“FMD outbreak strikes Florida State University” – news report.
For a moment, I thought this was another example of erroneous reporting by foreign media. My suspicions were allayed when, reading further, I gathered that the report was about Foot and Mouth Disease, not about our very own Senate President Pro-tem Franklin Magtunao Drilon. Foolish me! How could I possibly believe that our FMD is as popular in Florida as he is in our dear Philippines?
On second thought, the initials “FMD” are actually more widely known to stand for Foot and Mouth Disease. Drilon can’t choose his own initials, the same way he can’t choose his relatives, especially those linked by President Rodrigo Duterte to the illegal drug trade in Iloilo.
Going back to FMD, it is caused by a virus in the gut and is highly contagious. (I’m still referring to the disease, not to Drilon, although many are convinced that Foot and Mouth Disease is common among Filipino politicians.
Speaking of contagion, I hope the example set by Kabayan party-list Rep. Harry Roque will not run on his colleagues. The neophyte lawmaker filed recently House Resolution No. 339 seeking an investigation of, among other things, the massacre by American soldiers of about 1,000 Moros in Bud Dajo, Sulu, in the early 1900s.
Roque obviously got his inspiration from the President. At the Asean summit meeting, President Duterte cited the massacre as an example of human rights violations by the United States of America, while arguing that the USA has no moral high ground to question him about the way he was waging war against illegal drugs.
Blame it on Roque, some wise guys are now asking him to seek an investigation also into allegations that Emilio Aguinaldo ordered the assassination of Antonio Luna in Cabanatuan City in 1898. The problem with such investigations, however, is that most investigators worth their salt want first-hand information, not hearsay.
First-person account was expected when the Senate Committee on Justice headed by Sen. Leila de Lima presented a witness on the extrajudicial killings in Davao City during the term of then Mayor Duterte. Witness Edgar Matobato told the Senate panel that he was an original member of the “Lambada Boys” selected by Duterte. No, Matobato didn’t dance at the Senate hearing. Instead, he sang, although Senators Ping Lacson and Alan Peter Cayetano complained that he sang out of tune.
Well, there were at least two instances where Matobato’s testimony was unreliable. The first was his claim that hotelier Richard King was killed at the McDo restaurant. Lacson pulled out a news report stating that King was killed inside his office. (De Lima came to Matobato’s rescue, cautioning him to stress that he merely heard the supposed assassins describe the killing and that he didn’t participate in it.)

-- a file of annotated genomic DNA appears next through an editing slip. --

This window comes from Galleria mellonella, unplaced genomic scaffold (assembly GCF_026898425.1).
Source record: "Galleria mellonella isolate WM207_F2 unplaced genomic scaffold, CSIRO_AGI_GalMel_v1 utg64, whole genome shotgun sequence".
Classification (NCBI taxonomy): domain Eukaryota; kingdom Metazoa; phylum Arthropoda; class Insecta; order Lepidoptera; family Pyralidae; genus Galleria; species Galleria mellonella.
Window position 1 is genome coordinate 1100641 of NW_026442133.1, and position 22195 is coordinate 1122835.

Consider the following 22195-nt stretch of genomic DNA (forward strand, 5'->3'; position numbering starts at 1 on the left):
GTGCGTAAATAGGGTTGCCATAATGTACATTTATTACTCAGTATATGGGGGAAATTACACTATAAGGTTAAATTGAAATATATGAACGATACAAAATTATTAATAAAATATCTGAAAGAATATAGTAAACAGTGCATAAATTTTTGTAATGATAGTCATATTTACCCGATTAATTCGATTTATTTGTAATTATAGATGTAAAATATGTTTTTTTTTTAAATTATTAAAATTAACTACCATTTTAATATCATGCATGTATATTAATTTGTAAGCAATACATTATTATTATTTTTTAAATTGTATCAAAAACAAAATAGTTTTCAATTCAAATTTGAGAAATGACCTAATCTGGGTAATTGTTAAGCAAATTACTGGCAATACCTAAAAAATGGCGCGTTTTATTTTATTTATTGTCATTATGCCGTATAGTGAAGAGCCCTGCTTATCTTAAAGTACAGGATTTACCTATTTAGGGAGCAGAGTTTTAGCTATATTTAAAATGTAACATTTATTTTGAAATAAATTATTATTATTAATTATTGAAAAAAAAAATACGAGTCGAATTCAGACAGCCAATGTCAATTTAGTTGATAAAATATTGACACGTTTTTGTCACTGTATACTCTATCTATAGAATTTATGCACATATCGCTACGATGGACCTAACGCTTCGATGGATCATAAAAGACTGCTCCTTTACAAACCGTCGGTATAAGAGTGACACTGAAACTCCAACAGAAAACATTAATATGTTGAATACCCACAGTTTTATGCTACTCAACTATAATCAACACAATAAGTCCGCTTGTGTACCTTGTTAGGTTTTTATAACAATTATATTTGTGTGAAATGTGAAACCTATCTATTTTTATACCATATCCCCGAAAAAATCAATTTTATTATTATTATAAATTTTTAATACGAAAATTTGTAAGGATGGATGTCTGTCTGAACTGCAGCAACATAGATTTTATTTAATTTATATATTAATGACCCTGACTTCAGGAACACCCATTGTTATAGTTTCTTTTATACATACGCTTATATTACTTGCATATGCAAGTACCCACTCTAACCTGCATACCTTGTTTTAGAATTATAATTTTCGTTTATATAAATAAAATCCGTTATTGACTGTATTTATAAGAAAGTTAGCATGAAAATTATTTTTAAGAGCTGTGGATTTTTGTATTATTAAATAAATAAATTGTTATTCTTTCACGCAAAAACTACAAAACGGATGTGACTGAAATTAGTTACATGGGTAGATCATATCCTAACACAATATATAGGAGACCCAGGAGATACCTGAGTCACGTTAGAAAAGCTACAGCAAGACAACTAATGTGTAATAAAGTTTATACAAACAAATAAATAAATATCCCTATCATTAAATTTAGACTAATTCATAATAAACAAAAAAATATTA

The second “off-key” singing of Matobato came when he testified that he was in a meeting with the PAOCTF (Presidential Anti-Organized Task Force in 2002 where they discussed a recent killing. Lacson, the former PAOCTF chief, said there could be no such meeting because the task force was already disbanded in 2002 and he was already a senator.
Another questionable claim by Matobato was the “killing” of four security aides of former Davao City Rep. Prospero Nograles Jr. allegedly upon Duterte’s order. He said the bodies were thrown into the waters off the Island Garden of Samal, weighed down by three hollow blocks each.
Nograles subsequently refuted the claim, saying all his security officers are alive. However, there’s a post on FaceBook questioning how come Nograles had already forgotten that in 2010 when he ran for mayor, two of his most ardent followers, “Ka Onald Miranda and Barangay Councilwoman Juliana Noquera, were kidnapped and killed.”
Incidentally, former Bataan Rep. Tong Payumo said that “testimony” came from the Latin root word “testes.”
“Whenever a testimony is asked of a captive, his testicles are held in hand, to be squeezed if he is suspected to be lying,” Tong added.
Matobato should feel relieved that Cayetano and Lacson didn’t squeeze his balls even if they believed that he wasn’t telling the whole truth. Otherwise, this would have been a bigger story, even bigger than the row between Sen Antonio Trillanes 3rd and Cayetano.
When Trillanes was still detained for leading a coup attempt against then President Gloria Macapagal Arroyo, he had allegedly challenged his jailers to a fistfight a number of times. He didn’t challenge Cayetano to a boxing match but should he do so, I don’t think Cayetano will scamper away. All children of the late Sen. Rene Cayetano are sports minded, just like him.
Come to think of it, why don’t they settle their differences inside the ring? This could generate a bigger gate than that between boxer (!!!)- lawmaker (???) Manny Pacquiao and welterweight boxing champion Jesse Vargas in Las Vegas on Nov. 5.